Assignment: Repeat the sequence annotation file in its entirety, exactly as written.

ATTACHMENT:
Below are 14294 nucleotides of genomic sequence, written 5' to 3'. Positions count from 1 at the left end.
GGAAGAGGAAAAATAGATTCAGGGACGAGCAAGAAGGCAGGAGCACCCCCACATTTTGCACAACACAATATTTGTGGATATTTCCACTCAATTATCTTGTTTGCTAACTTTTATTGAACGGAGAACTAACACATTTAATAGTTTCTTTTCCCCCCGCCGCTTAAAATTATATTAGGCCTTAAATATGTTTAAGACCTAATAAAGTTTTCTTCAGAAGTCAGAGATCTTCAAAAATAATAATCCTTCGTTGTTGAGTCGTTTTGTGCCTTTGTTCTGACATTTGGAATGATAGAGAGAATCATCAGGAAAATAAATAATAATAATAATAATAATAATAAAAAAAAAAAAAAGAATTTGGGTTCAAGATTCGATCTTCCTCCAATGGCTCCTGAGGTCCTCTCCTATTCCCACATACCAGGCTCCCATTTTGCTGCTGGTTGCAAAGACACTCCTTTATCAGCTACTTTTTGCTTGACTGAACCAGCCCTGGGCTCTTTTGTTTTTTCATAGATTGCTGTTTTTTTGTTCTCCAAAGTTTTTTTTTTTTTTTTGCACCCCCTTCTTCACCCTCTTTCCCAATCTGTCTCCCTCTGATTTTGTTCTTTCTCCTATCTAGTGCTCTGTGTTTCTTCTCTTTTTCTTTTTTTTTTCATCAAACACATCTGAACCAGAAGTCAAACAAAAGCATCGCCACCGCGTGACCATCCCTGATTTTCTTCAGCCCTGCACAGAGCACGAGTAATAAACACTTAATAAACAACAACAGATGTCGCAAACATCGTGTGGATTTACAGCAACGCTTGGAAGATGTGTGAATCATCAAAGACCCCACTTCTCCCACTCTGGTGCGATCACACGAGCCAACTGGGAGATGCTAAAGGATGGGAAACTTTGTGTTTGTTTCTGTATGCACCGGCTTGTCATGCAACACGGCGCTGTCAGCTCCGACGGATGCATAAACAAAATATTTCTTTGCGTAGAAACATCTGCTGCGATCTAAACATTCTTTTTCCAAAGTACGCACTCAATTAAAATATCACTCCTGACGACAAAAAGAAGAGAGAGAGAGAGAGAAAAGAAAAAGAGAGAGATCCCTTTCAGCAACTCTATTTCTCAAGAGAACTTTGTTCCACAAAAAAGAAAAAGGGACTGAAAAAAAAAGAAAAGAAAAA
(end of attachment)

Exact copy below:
Below are 14294 nucleotides of genomic sequence, written 5' to 3'. Positions count from 1 at the left end.
GGAAGAGGAAAAATAGATTCAGGGACGAGCAAGAAGGCAGGAGCACCCCCACATTTTGCACAACACAATATTTGTGGATATTTCCACTCAATTATCTTGTTTGCTAACTTTTATTGAACGGAGAACTAACACATTTAATAGTTTCTTTTCCCCCCGCCGCTTAAAATTATATTAGGCCTTAAATATGTTTAAGACCTAATAAAGTTTTCTTCAGAAGTCAGAGATCTTCAAAAATAATAATCCTTCGTTGTTGAGTCGTTTTGTGCCTTTGTTCTGACATTTGGAATGATAGAGAGAATCATCAGGAAAATAAATAATAATAATAATAATAATAATAAAAAAAAAAAAAAGAATTTGGGTTCAAGATTCGATCTTCCTCCAATGGCTCCTGAGGTCCTCTCCTATTCCCACATACCAGGCTCCCATTTTGCTGCTGGTTGCAAAGACACTCCTTTATCAGCTACTTTTTGCTTGACTGAACCAGCCCTGGGCTCTTTTGTTTTTTCATAGATTGCTGTTTTTTTGTTCTCCAAAGTTTTTTTTTTTTTTTTGCACCCCCTTCTTCACCCTCTTTCCCAATCTGTCTCCCTCTGATTTTGTTCTTTCTCCTATCTAGTGCTCTGTGTTTCTTCTCTTTTTCTTTTTTTTTTCATCAAACACATCTGAACCAGAAGTCAAACAAAAGCATCGCCACCGCGTGACCATCCCTGATTTTCTTCAGCCCTGCACAGAGCACGAGTAATAAACACTTAATAAACAACAACAGATGTCGCAAACATCGTGTGGATTTACAGCAACGCTTGGAAGATGTGTGAATCATCAAAGACCCCACTTCTCCCACTCTGGTGCGATCACACGAGCCAACTGGGAGATGCTAAAGGATGGGAAACTTTGTGTTTGTTTCTGTATGCACCGGCTTGTCATGCAACACGGCGCTGTCAGCTCCGACGGATGCATAAACAAAATATTTCTTTGCGTAGAAACATCTGCTGCGATCTAAACATTCTTTTTCCAAAGTACGCACTCAATTAAAATATCACTCCTGACGACAAAAAGAAGAGAGAGAGAGAGAGAAAAGAAAAAGAGAGAGATCCCTTTCAGCAACTCTATTTCTCAAGAGAACTTTGTTCCACAAAAAAGAAAAAGGGACTGAAAAAAAAAGAAAAGAAAAA